The short answers

Kyrstellaine asks:

Is the lacework that Theo does based on some real-world lace technique, or is it Liaden-world only?

We didn’t know about it when we started Theo on her lace work, but it turns out that there’s this, and this, and this, among other similar projects; so plainly other minds work in like fashion.

* * *

Judy asks:

Do you ever find yourselves talking like some of your Liaden characters? I.e., “All joy…”, etc.

Sadly, yes.  It seems to come most easily when I’m Very Annoyed.  I’m inclined to view it as a Good Thing, because if I’m using the energy to speak in Rolling Periods, and Broad Irony, I’m not throwing things.

* * *

Betsy asks:

Which of you writes dialogue and which one writes plot? Or do you divide up the writing in some other fashion?

Oh, we both write the dialogue; I’m not sure who writes our plots, but I’d sure like to have a word with them.  I know that some collaborators split the writing tasks, or certain characters will only be written by one writer; other characters by the other. . .we don’t do that.  Whoever is on-point has to do the Whole Job of Writing — Voice; Description; Plot; Ripping Out the Stitches when something didn’t work, and Setting In New Ones.

The reason this works for us is that we role-play the characters and the scenes and talk constantly about where we think the story’s going — lamentably, a moving target — so we’re both on-board with what the characters sound like; their motivations; their vulnerabilities and their goals.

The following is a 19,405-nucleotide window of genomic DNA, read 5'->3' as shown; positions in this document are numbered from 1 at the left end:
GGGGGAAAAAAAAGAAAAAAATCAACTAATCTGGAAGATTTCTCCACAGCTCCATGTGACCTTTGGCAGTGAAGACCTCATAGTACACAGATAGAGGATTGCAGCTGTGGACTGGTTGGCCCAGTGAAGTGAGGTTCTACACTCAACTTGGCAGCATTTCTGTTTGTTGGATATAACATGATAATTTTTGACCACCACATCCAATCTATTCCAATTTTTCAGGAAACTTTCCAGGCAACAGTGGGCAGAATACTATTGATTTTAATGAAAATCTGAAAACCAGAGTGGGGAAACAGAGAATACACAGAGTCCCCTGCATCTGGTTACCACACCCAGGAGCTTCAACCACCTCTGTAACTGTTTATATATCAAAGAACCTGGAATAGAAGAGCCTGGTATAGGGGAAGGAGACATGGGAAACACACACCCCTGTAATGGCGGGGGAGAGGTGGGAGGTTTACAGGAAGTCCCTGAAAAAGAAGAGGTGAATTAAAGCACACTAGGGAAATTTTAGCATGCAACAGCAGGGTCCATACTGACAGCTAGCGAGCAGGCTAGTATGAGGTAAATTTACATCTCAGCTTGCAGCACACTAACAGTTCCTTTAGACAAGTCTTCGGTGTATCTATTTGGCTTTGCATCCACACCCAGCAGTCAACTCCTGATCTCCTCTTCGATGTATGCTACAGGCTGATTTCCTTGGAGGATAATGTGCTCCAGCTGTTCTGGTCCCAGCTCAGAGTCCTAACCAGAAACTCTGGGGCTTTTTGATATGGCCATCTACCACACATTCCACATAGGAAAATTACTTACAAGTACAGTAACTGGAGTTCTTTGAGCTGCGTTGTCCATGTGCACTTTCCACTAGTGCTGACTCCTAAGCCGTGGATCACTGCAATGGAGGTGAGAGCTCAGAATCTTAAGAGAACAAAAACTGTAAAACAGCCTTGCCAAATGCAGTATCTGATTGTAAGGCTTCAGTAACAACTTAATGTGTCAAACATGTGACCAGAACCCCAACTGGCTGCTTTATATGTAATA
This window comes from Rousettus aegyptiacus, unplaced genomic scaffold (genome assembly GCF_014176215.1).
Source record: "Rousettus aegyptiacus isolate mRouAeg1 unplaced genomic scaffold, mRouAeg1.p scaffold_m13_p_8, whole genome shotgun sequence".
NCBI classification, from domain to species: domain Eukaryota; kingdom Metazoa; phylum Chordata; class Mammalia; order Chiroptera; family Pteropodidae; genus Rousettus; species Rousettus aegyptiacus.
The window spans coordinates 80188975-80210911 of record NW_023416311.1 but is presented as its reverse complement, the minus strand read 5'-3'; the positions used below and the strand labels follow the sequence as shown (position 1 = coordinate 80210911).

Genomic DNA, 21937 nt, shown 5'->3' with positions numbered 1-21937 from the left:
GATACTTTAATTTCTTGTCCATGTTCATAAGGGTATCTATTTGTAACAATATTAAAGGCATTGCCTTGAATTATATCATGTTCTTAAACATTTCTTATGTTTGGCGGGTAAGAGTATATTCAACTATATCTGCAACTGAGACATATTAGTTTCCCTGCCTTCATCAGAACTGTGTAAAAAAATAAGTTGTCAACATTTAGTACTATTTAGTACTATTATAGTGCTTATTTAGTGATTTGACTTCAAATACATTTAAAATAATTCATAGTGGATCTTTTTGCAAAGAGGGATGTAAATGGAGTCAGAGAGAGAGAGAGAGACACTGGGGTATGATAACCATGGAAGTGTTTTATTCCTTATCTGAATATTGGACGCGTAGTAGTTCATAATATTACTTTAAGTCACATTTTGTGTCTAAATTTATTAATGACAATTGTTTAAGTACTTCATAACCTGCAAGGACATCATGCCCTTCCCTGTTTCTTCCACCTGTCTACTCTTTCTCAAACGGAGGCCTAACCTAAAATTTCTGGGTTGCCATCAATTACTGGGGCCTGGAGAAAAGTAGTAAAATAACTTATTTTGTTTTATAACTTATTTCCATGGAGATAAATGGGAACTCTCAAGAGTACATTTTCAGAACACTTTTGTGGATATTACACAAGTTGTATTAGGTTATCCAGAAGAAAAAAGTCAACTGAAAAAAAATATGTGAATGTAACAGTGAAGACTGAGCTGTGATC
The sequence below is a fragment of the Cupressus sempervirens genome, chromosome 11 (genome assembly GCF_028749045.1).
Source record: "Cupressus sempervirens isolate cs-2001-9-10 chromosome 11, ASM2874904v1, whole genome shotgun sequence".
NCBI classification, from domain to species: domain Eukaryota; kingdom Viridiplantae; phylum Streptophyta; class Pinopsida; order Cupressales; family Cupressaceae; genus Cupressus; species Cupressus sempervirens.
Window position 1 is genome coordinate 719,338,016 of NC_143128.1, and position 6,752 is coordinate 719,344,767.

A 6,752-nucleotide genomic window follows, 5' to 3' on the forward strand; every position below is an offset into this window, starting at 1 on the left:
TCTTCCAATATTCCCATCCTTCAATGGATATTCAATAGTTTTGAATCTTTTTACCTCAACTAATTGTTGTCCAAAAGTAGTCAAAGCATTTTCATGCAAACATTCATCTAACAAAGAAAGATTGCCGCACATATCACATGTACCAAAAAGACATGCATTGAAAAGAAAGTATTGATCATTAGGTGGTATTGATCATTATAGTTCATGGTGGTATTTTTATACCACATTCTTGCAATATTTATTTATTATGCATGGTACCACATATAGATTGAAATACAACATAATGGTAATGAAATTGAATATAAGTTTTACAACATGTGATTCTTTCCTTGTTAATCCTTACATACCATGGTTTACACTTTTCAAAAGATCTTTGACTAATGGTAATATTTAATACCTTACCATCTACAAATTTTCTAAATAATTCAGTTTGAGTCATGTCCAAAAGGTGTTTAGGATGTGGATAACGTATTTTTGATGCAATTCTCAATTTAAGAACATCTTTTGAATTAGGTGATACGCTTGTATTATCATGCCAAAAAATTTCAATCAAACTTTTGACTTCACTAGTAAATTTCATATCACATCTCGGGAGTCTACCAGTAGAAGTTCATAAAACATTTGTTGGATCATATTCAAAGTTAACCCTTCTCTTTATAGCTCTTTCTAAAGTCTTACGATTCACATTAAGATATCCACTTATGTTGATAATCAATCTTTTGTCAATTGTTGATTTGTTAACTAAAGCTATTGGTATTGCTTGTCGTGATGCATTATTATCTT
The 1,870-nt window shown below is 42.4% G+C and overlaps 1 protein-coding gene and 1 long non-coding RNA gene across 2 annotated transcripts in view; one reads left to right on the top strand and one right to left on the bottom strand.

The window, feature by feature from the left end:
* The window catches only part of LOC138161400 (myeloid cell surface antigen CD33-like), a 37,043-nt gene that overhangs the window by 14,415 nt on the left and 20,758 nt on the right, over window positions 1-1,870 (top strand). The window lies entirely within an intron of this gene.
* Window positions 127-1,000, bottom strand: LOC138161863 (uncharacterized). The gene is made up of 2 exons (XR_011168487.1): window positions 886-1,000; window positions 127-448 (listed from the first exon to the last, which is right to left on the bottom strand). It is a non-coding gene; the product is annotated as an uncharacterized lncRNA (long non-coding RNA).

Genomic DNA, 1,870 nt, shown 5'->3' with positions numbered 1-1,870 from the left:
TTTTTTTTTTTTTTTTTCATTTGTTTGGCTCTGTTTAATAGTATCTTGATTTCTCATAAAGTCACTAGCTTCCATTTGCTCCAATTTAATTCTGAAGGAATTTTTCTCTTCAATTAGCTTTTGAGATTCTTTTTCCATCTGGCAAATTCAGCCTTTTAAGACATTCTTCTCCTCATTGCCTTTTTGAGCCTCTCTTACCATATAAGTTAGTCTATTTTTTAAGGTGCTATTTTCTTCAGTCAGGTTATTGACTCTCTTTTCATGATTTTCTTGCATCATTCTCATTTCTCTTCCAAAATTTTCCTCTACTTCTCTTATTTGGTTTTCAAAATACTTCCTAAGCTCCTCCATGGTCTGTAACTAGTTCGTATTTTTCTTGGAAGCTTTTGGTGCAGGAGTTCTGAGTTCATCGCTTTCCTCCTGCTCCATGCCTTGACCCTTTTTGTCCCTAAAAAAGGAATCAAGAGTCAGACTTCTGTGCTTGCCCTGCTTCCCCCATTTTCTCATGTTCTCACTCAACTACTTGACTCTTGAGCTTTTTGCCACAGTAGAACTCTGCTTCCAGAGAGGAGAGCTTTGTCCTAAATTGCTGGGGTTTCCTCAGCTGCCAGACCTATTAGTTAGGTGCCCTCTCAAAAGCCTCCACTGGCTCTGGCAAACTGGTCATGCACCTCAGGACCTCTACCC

* * *

Lacey asks:

Will there be a backstory on the norbears? (Much more about them, please.) Or on the dea’Gauss line and how they linked to Korval?

For norbears — have you seen Out of True?

On dea’Gauss — that’s a possibility — everything’s a possibility — but it’s not something we’re planning on writing soon.

* * *

Amanda asks:

Will the “5 book dash” bring the current Liaden storyline to a close? and related (but not exactly the same), what are your plans for retirement and will your current backlog fund such?

It’s our intent that The Five Book Dash will bring closure to the combined Agent of Change/Theo story arcs.

Retirement — no writer I’ve ever known has actually — or wanted to — retire.  Andre Norton had a novel published the year she died — at 93.  Anne McCaffrey was still writing when she died  — at 85.

I can’t speak to their personal affairs, but, unless A Miracle Occurs, we’re not going to be able to afford to retire.  I hope to avoid spending my last years under a bridge, but it’s possible that I will.

* * *

And, finally, OtterB asks:

It’s a minor point, all things considered, but it nags at me. What does Surebleak use for power when Pat Rin first arrives? Presumably the port has its own generators (or whatever), but what about the streets? It doesn’t seem like there’s enough cooperation to allow an electrical generation and distribution system, but on the other hand, I don’t get the impression from the description that they’re using, say, oil lamps either. Can you (heh) shed some light on this?

I’m thinking Handwavium, myself.

* * *